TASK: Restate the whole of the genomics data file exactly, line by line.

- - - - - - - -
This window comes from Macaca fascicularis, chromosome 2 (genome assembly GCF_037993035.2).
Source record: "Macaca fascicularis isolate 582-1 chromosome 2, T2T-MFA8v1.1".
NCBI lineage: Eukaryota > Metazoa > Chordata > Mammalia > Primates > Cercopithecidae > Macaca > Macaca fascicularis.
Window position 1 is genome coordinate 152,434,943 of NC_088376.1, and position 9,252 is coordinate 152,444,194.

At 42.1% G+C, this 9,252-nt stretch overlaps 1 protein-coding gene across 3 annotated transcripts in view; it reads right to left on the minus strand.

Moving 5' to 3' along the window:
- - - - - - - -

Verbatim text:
This window comes from Macaca fascicularis, chromosome 2 (genome assembly GCF_037993035.2).
Source record: "Macaca fascicularis isolate 582-1 chromosome 2, T2T-MFA8v1.1".
NCBI lineage: Eukaryota > Metazoa > Chordata > Mammalia > Primates > Cercopithecidae > Macaca > Macaca fascicularis.
Window position 1 is genome coordinate 152,434,943 of NC_088376.1, and position 9,252 is coordinate 152,444,194.

At 42.1% G+C, this 9,252-nt stretch overlaps 1 protein-coding gene across 3 annotated transcripts in view; it reads right to left on the minus strand.

Moving 5' to 3' along the window: